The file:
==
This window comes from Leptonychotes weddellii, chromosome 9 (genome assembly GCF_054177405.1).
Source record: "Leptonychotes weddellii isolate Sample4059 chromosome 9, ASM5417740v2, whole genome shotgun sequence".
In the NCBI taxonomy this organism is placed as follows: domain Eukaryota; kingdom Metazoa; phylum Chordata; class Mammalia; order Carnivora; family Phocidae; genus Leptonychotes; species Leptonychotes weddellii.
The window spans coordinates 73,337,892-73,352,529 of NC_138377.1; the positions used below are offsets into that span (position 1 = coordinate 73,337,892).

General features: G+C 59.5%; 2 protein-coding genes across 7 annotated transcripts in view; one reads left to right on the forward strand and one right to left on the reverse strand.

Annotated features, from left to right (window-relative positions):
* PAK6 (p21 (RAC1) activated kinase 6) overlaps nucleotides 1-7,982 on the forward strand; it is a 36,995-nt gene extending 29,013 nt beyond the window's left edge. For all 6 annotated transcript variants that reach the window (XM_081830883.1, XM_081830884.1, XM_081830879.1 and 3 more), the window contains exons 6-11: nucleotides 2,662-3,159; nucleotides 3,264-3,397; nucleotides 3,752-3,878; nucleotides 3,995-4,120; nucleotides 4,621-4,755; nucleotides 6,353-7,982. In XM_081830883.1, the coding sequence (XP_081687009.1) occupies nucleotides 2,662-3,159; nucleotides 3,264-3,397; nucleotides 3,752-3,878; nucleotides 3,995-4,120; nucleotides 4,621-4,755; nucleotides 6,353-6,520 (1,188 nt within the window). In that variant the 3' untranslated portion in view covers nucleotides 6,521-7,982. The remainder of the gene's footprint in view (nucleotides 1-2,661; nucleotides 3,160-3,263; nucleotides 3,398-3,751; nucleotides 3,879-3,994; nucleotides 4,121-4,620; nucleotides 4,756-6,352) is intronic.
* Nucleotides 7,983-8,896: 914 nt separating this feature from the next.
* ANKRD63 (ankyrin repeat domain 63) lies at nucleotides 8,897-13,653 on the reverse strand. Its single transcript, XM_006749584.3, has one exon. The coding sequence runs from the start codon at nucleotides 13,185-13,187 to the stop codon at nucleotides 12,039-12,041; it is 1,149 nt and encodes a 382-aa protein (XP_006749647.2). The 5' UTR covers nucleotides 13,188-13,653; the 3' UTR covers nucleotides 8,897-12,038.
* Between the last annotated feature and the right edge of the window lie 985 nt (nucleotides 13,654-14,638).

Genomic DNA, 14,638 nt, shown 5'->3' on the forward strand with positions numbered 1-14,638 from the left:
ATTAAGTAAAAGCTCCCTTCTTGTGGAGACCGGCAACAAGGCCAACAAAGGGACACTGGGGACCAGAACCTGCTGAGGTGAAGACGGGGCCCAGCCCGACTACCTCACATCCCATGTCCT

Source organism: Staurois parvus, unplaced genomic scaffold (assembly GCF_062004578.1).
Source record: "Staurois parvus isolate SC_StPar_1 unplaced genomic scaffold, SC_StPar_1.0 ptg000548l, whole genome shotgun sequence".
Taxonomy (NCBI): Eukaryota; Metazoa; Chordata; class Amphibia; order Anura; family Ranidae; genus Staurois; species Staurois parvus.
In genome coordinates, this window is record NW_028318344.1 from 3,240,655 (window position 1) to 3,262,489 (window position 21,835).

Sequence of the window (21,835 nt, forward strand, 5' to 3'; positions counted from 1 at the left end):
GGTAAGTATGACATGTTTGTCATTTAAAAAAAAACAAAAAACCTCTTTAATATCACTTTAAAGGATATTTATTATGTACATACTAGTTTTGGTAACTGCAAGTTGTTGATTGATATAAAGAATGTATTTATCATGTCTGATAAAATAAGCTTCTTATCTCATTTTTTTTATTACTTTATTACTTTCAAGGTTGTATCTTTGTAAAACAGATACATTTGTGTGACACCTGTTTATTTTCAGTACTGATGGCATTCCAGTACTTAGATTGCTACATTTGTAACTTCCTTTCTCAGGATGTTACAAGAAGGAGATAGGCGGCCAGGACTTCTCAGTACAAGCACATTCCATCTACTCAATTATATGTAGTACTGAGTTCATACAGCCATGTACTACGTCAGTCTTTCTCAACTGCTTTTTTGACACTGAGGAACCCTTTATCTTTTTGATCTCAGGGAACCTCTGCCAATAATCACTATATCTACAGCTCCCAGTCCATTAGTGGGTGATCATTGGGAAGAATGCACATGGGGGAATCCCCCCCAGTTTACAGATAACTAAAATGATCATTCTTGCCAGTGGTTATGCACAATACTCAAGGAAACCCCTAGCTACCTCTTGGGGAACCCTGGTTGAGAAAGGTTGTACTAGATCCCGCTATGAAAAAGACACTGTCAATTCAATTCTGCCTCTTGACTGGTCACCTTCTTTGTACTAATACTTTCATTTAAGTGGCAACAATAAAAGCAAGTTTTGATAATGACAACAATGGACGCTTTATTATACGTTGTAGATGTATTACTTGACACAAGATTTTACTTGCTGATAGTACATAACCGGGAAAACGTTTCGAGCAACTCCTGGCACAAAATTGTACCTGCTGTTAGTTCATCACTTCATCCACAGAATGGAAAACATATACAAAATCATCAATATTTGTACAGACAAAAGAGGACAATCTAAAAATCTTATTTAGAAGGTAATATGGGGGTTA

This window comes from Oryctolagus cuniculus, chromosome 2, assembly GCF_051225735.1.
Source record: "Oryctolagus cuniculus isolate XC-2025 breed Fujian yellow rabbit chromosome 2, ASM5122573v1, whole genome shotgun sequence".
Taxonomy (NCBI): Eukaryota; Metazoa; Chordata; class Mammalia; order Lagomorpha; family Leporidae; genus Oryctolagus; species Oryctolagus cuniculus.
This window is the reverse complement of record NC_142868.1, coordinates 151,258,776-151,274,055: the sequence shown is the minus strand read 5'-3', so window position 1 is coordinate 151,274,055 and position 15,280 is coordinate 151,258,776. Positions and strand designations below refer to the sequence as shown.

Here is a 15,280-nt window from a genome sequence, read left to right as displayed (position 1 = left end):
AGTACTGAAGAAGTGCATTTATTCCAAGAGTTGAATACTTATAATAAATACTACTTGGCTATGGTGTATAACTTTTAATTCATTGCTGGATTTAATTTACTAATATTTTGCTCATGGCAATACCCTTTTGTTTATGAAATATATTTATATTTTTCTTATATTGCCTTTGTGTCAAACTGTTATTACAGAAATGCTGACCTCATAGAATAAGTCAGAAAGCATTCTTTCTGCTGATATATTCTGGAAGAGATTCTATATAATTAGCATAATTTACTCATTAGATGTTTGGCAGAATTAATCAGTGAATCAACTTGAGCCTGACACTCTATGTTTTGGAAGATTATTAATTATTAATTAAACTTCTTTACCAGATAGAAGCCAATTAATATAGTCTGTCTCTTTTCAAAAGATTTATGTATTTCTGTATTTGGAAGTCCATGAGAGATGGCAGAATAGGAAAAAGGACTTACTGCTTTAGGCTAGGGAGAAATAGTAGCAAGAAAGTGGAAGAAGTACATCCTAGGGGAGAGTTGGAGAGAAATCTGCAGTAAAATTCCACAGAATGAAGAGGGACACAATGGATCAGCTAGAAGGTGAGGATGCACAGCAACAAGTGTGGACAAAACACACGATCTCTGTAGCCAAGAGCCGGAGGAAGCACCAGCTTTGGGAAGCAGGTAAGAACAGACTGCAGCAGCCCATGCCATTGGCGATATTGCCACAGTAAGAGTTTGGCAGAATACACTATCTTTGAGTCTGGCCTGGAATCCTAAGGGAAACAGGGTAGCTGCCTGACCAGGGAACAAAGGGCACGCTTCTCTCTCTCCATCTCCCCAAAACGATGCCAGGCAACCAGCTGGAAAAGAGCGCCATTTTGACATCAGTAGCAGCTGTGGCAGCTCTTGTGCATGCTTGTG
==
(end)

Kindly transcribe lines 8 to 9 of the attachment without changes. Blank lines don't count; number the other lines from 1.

* Nucleotides 7,983-8,896: 914 nt separating this feature from the next.
* ANKRD63 (ankyrin repeat domain 63) lies at nucleotides 8,897-13,653 on the reverse strand. Its single transcript, XM_006749584.3, has one exon. The coding sequence runs from the start codon at nucleotides 13,185-13,187 to the stop codon at nucleotides 12,039-12,041; it is 1,149 nt and encodes a 382-aa protein (XP_006749647.2). The 5' UTR covers nucleotides 13,188-13,653; the 3' UTR covers nucleotides 8,897-12,038.